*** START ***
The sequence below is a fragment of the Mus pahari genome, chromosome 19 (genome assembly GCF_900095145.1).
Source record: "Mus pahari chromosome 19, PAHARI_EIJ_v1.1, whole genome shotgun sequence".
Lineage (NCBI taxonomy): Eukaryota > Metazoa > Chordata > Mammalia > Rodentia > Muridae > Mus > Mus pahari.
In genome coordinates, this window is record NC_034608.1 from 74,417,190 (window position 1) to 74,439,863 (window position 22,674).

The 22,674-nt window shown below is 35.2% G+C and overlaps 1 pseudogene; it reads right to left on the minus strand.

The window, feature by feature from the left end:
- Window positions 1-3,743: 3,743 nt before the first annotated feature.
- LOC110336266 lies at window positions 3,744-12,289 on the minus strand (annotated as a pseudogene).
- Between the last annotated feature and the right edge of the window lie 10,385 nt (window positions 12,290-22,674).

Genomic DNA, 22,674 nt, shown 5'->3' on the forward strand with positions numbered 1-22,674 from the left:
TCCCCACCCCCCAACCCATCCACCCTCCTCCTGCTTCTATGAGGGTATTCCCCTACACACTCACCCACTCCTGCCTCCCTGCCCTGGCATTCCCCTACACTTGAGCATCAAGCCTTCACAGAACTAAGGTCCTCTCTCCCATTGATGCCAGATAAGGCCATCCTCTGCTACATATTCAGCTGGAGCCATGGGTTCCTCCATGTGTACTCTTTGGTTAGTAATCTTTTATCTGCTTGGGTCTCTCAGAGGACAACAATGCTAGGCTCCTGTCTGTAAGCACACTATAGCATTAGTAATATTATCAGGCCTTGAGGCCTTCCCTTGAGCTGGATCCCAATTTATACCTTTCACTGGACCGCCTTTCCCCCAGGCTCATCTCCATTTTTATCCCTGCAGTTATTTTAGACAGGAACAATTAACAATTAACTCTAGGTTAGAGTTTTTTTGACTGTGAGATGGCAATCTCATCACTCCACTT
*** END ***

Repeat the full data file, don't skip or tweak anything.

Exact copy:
The sequence below is a fragment of the Mus pahari genome, chromosome 19 (genome assembly GCF_900095145.1).
Source record: "Mus pahari chromosome 19, PAHARI_EIJ_v1.1, whole genome shotgun sequence".
Lineage (NCBI taxonomy): Eukaryota > Metazoa > Chordata > Mammalia > Rodentia > Muridae > Mus > Mus pahari.
In genome coordinates, this window is record NC_034608.1 from 74,417,190 (window position 1) to 74,439,863 (window position 22,674).

The 22,674-nt window shown below is 35.2% G+C and overlaps 1 pseudogene; it reads right to left on the minus strand.

The window, feature by feature from the left end:
- Window positions 1-3,743: 3,743 nt before the first annotated feature.
- LOC110336266 lies at window positions 3,744-12,289 on the minus strand (annotated as a pseudogene).
- Between the last annotated feature and the right edge of the window lie 10,385 nt (window positions 12,290-22,674).

Genomic DNA, 22,674 nt, shown 5'->3' on the forward strand with positions numbered 1-22,674 from the left:
TCCCCACCCCCCAACCCATCCACCCTCCTCCTGCTTCTATGAGGGTATTCCCCTACACACTCACCCACTCCTGCCTCCCTGCCCTGGCATTCCCCTACACTTGAGCATCAAGCCTTCACAGAACTAAGGTCCTCTCTCCCATTGATGCCAGATAAGGCCATCCTCTGCTACATATTCAGCTGGAGCCATGGGTTCCTCCATGTGTACTCTTTGGTTAGTAATCTTTTATCTGCTTGGGTCTCTCAGAGGACAACAATGCTAGGCTCCTGTCTGTAAGCACACTATAGCATTAGTAATATTATCAGGCCTTGAGGCCTTCCCTTGAGCTGGATCCCAATTTATACCTTTCACTGGACCGCCTTTCCCCCAGGCTCATCTCCATTTTTATCCCTGCAGTTATTTTAGACAGGAACAATTAACAATTAACTCTAGGTTAGAGTTTTTTTGACTGTGAGATGGCAATCTCATCACTCCACTT